As Dave, Mike and Fabian took their first steps to start their company, they sat together on the steps of Union Square in New York to write down exactly what was on their minds. Rather than write a business plan, they wrote down the things in life they wanted to work toward, value, and not forget.
What they didn’t expect is that the declaration of truth that they originally wrote for themselves would eventually pen the direction of the company, and inspire millions along the way. From this, came the Holstee Manifesto. It’s just now, four years later, that they’re able to articulate why the company exists.
What I know is everyone experiences problems from time to time but the way in which people respond to their troubles can vary greatly. Too many people blow their problems way out of proportion, devoting precious mental energy to situations which do not carry “life or death” consequences. I find myself guilty of this some times.
In this rat-race we call life; our senses are heightened to constantly face every challenge head-on – tackling every problem with a solution, responding to every action with a reaction. Our bodies are constantly overcharged with anxiety and stress. So consumed in our own worlds and faffing about, we have forgotten to take a step back and “smell the roses”.
We have lost perspective.
As in life, perspective is overwhelmingly valued but widely lacking, in business. Perspective is vital to see what’s really happening in our business today, plot a plan for the future and achieve it with confidence. To adequately see the future and plan for it with confidence, we have to get above our business and circle it, de-construct the whole thing, and piece it back together with renewed clarity. The ability to do so suggests that we have considered our place in this world and appreciate “the big picture”.
You will probably have come across examples of pictographic ambiguity before, where a single drawing has more than one ‘image’ contained within it, depending on how you look at it. This picture, My wife and my mother-in-law, is a particularly good example. Stare long enough and you will be able to spot a young lady and an old woman. One tip: the chin is the other’s nose.
Just like the picture, at first glance it can seem like we don’t have the time or space to examine our lives – that is, until we are forced to. And then another world opens up.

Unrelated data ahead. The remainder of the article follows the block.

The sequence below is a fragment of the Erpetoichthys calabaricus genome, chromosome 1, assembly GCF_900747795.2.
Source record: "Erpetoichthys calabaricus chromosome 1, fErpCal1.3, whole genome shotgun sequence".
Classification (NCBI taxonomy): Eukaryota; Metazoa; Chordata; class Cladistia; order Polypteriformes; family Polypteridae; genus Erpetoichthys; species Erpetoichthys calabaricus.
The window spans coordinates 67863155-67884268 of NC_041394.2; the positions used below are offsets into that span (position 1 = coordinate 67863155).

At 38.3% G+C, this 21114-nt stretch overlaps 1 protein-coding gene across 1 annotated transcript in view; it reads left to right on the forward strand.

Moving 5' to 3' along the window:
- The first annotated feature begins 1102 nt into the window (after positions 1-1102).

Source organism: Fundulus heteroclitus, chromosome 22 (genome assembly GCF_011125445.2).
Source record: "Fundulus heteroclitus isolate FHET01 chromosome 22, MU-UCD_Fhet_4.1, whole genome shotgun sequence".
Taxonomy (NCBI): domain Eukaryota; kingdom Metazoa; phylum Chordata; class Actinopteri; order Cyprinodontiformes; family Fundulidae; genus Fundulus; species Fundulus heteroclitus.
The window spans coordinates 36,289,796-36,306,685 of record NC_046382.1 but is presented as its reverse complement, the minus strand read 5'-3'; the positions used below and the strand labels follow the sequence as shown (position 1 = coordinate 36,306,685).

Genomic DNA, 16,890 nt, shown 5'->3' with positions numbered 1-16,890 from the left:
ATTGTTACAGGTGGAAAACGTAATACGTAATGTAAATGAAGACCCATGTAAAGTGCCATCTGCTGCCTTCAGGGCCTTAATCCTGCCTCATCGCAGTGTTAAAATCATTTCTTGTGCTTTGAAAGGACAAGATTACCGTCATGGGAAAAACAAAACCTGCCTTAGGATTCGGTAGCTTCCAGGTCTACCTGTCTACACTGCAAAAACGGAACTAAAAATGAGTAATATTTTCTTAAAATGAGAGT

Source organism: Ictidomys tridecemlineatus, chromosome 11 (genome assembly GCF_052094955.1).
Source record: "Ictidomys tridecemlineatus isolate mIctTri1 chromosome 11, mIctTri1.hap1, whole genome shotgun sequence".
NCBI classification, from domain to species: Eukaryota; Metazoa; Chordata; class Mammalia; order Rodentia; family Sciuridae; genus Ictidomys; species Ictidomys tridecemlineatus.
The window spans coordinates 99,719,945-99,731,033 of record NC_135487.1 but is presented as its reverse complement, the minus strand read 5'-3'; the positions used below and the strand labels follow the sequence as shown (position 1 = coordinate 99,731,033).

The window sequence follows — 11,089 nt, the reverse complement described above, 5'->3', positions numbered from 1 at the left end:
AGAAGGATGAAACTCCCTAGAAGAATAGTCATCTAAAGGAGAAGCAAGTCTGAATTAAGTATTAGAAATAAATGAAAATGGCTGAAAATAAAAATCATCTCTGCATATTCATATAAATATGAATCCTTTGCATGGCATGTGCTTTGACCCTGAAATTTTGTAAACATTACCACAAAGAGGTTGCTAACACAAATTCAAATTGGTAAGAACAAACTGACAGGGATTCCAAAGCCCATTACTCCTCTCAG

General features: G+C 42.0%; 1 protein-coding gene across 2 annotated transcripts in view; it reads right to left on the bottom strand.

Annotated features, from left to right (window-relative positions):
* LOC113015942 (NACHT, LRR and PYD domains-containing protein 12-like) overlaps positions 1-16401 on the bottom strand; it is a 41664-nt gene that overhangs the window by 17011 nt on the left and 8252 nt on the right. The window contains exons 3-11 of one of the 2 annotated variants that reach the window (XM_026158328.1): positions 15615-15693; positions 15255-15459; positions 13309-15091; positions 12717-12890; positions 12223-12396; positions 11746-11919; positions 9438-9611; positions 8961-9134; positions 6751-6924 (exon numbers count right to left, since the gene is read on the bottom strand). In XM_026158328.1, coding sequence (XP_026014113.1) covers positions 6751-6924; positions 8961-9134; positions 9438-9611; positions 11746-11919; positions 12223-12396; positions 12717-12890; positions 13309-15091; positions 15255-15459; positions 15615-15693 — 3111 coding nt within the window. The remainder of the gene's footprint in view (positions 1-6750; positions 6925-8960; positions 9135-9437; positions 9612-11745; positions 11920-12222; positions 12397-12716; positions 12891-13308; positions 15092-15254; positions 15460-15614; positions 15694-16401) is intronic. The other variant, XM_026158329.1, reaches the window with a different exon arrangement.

Step back often.
Look at your problem in context, not isolation. Ask yourself: How important is this difficulty in the overall scheme of things? What will this matter ten years from now? By understanding the dynamics of the situation, you will be able to identify the levers and drivers in play. When it’s time to make a judgement call you are more likely to make one in favour of the business. This allows you to make decisions on the battlefield in the midst of action with confidence.
How does it fit into the “big picture.” Start with Why. What is the mission and purpose? It is important that you understand the overall ecosystem at play and how various elements connect to and serve the overall purposes of the business. It is only then you are trusted to provide solutions that don’t merely serve process, but truly serve business outcomes.
Revel in appreciation. When you are in tune with yourself, you gain a sense of purpose, receive more intuitive guidance and are able to see the reasons behind the patterns that give us security, confidence, and peace of mind.
Every problem is an opportunity for growth. Too often, we see difficulties as negative experiences. But when you do look back, you’ll find that many problems and painful situations lead to personal growth and improved conditions.
The power to change your business lies in you. And sometimes, you may discover that everything you ever needed, you’ve had all along.
“Those who were seen dancing were thought to be crazy, by those who could not hear the music.” – Friedrich Nietzsche